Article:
Digital voting in elections is easy, but the drawbacks are too severe

Postal voting from abroad is ” especially outdated”, argue Eelco Keij and Anita Pannebakker (Opinion, 21 February). However, their suggestion to introduce online voting is ill-advised.

In important elections, you want to guard the integrity of the voting process so that counted votes match the voter’s intention (and not that of hackers). In addition, you want to protect voting secrecy, hide individual preferences. The voting procedures for eligible voters abroad, with two envelopes, and at domestic polling stations were devised to ensure both individual voting secrecy and the collective integrity and transparency of the voting process.

Admittedly, this requires something from voters. Since democracy is our greatest asset, we should not be tempted to think: technologically almost anything is possible, so postal voting is obsolete.

Privacy and integrity of results at risk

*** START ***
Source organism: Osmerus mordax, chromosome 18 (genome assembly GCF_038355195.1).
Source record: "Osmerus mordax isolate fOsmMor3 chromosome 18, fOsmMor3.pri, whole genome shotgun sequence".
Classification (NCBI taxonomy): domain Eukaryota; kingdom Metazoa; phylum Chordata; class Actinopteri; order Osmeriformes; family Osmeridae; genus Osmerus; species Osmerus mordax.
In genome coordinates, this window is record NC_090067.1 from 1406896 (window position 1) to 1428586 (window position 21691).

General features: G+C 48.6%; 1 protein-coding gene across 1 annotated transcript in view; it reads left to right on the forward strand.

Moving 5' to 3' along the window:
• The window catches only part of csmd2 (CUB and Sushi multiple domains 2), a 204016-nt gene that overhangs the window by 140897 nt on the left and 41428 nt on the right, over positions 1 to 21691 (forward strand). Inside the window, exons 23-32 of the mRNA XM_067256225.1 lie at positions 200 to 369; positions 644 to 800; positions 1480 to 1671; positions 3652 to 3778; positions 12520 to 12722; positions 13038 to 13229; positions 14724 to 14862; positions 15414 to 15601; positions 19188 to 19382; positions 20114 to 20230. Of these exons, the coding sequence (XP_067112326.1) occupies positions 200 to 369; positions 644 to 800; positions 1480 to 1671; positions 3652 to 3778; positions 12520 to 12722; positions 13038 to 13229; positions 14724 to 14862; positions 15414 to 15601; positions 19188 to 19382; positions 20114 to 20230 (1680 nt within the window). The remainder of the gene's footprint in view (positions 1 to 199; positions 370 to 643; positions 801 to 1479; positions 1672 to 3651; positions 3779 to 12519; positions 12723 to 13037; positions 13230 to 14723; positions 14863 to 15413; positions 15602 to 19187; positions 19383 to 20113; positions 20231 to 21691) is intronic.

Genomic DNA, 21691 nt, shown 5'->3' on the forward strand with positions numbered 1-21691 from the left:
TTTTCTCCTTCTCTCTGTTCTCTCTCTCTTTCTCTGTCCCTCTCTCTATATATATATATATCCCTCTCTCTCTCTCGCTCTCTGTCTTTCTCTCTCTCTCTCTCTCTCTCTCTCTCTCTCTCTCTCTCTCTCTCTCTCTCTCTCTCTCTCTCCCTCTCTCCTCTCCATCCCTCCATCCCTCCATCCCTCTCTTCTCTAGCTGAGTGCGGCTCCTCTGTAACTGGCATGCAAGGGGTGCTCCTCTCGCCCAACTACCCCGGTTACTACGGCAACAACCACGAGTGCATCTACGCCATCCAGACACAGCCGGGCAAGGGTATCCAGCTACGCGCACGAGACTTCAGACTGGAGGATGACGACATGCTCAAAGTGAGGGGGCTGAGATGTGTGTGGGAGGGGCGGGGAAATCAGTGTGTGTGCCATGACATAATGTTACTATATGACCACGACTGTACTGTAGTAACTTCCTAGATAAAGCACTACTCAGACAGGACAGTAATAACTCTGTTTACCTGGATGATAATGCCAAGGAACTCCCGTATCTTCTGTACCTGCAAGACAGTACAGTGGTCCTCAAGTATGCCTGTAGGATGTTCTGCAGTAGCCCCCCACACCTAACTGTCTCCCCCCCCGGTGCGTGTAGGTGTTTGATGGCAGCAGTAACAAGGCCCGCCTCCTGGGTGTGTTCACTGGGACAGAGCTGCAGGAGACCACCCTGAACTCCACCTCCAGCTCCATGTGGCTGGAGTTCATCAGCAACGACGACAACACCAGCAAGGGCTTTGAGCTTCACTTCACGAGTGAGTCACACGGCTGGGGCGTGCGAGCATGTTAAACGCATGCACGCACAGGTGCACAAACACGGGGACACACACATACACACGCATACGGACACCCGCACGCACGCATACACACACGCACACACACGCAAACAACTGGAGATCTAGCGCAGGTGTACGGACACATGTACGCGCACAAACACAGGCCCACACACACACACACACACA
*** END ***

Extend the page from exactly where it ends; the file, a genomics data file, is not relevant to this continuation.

Online voting may make voting easier, but it also comes at the expense of privacy and leads to endless discussions about the integrity of the results. Who is to say that the party you vote for online is also the party a hacker will let you vote for? And that no one is digitally watching to see what you are voting for?

That we don’t vote online is not because of the state of technology, but because of the nature of technology. These make it difficult to combine voting secrecy (and hence privacy) with the integrity of the voting process (and hence transparency) on a large scale. When voting by post and in the polling booth, this is well guaranteed.

Therefore, in the Netherlands we fortunately do not have constant discussions about the reliability of voting results, as in the United States. Nor do we get error messages on voting websites, leaving voters unaware of whether their vote has been counted, as recently in Estonia.

Since postal voting from abroad is no mean feat, it seems a sympathetic idea to make a digital exception for the 500,000 eligible voters abroad. However, it only takes one hacker, error or malfunction to compromise the integrity of the entire Dutch elections. Undemocratic actors are only too happy to do so. Therefore, it is important to prioritise integrity and privacy over voting convenience, i.e. not introduce digital voting.

This opinion article appeared in Trouw.

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